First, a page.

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DC Bureau in hearing room as Sebelius testifies

Written By: Jacqueline Policastro
DC Bureau in hearing room as Sebelius testifies

WASHINGTON, D.C. - Flanked by security, Health and Human Services Secretary Kathleen Sebelius quickly left the House Energy and Commerce Committing Hearing around noon Wednesday, fighting off questions from the media after apologizing to the American public.

As she sped off, the dust settled on the biggest healthcare.gov congressional hearing so far this year.

“You deserve better. I apologize. I am accountable to you for fixing these problems,” Sebelius said.

She also told the American public that a team of experts is scrambling to fix the site, which happened to be offline during the hearing.

There were fiery exchanges from both Democrats and Republicans, as Democrats helped defend President Barack Obama’s signature law. Meanwhile, Republicans kept Sebelius in the hot seat.

“You are the architect of the whole program, and you won’t go into it with the rest of the American public,” said Republican Rep. Bill Long (MS).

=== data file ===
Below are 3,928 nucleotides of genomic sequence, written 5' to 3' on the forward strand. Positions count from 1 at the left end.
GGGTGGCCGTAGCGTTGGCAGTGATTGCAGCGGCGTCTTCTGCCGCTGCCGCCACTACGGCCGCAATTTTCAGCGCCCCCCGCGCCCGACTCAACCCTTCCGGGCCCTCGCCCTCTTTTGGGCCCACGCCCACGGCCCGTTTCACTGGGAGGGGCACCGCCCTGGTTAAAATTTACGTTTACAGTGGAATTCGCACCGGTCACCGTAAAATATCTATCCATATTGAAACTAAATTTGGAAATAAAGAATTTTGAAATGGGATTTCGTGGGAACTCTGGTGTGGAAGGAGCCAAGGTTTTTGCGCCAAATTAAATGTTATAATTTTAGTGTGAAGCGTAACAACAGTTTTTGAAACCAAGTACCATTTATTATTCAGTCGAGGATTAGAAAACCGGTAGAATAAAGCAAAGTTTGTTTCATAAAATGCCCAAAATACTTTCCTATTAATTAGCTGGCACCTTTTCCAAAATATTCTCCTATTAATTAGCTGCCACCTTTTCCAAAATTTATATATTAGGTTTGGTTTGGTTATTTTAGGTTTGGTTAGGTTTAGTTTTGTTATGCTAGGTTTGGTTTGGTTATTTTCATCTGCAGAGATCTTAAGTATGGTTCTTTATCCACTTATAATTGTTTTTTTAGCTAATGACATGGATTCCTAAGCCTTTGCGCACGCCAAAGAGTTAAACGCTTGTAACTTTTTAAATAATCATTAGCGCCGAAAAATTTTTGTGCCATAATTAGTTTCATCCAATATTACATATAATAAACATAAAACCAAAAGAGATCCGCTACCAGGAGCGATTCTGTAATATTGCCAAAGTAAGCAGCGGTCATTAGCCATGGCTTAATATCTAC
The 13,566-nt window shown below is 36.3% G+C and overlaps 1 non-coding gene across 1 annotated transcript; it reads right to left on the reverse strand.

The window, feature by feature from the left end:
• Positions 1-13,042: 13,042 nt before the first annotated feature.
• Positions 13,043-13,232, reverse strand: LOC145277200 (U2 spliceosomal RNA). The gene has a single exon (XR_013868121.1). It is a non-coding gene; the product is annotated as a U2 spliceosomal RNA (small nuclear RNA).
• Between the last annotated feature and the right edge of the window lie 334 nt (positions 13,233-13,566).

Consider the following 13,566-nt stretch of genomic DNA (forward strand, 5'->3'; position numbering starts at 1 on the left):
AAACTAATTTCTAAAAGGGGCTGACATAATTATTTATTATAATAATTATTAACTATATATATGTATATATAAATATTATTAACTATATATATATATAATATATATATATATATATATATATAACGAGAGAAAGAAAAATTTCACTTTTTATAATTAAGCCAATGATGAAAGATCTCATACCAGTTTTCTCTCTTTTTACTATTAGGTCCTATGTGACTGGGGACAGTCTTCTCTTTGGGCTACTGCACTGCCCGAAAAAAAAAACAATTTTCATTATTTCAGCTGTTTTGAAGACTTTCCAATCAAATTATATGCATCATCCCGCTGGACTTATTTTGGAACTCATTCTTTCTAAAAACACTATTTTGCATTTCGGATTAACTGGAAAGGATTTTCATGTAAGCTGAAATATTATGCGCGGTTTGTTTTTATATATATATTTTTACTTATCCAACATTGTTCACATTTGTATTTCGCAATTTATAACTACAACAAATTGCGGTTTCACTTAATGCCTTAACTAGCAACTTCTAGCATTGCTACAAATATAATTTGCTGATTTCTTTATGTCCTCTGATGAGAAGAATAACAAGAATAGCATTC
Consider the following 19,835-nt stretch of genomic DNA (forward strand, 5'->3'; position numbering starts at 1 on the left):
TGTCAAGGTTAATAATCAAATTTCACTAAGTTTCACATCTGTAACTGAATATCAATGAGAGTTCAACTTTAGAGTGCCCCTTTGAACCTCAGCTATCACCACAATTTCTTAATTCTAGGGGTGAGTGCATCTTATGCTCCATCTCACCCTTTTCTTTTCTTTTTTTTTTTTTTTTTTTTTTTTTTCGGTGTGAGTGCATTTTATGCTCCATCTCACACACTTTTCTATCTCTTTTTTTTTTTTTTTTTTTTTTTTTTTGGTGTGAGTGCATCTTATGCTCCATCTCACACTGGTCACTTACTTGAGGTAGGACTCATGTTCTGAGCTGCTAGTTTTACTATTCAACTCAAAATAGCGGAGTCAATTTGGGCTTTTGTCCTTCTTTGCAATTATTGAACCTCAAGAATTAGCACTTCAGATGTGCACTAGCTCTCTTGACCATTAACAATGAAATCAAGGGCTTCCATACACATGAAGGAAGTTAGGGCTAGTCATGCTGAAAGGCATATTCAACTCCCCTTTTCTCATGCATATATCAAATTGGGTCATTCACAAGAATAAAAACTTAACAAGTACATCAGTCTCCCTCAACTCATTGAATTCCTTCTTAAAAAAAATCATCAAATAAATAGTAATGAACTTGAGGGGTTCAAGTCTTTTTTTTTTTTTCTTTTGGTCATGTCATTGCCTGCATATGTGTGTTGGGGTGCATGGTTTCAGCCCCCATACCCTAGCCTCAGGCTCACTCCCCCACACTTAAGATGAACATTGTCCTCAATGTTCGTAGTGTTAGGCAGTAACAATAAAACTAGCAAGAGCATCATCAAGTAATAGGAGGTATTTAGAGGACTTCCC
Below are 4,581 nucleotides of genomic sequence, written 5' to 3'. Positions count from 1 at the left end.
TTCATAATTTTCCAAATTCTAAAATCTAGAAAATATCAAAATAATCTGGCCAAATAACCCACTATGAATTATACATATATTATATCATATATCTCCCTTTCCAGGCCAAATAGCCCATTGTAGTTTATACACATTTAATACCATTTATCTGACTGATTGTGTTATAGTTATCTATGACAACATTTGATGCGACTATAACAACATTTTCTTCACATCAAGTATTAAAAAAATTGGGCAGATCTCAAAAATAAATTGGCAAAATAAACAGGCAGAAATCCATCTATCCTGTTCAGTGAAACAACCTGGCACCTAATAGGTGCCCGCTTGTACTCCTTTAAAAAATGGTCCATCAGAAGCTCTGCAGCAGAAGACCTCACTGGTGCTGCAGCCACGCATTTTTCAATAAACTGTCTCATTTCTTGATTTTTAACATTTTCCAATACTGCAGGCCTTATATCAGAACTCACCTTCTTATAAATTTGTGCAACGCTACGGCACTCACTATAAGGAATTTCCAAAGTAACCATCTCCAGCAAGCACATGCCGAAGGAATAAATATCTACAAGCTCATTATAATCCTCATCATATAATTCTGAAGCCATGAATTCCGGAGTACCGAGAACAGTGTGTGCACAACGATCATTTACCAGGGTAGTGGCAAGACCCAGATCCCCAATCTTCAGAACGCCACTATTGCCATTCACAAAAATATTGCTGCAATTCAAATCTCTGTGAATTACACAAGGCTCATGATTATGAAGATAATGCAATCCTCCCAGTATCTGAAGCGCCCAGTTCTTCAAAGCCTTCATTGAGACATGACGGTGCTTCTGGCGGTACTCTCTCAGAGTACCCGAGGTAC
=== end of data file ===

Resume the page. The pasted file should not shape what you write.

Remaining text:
Sebelius countered and said she did not sign up for health insurance under the Affordable Care Act because it would be illegal for her to do so.

Congressman Bob Latta (R-OH) is one of the committee members, and he was at the hearing asking Sebelius his own questions.

Washington Bureau Chief Jacqueline Policastro asked Latta whether Republicans in the committee are adding fuel to the fire.

“The number one thing we have here in Congress is oversight responsibility,” Latta said. “And that’s what this hearing was today…was oversight.”

During the hearing, Latta asked Sebelius why the Web site was not tested better before the October 1st rollout. He said he thinks tough questions for Sebelius are an absolute must.

“One sixth of the economy is going to be controlled by one individual, and that’s the secretary of health and human services,” Latta said. “A non-elected individual. That’s why it’s so important that Congress does its job of oversight.”

Questions still remain about whether or not the Web site is secure, when it will be fully working, and how many people are actually using it.

The hearing and the media circus on Capitol Hill is over for today, but Senate leaders are already in the process of planning their own oversight hearings set for next week.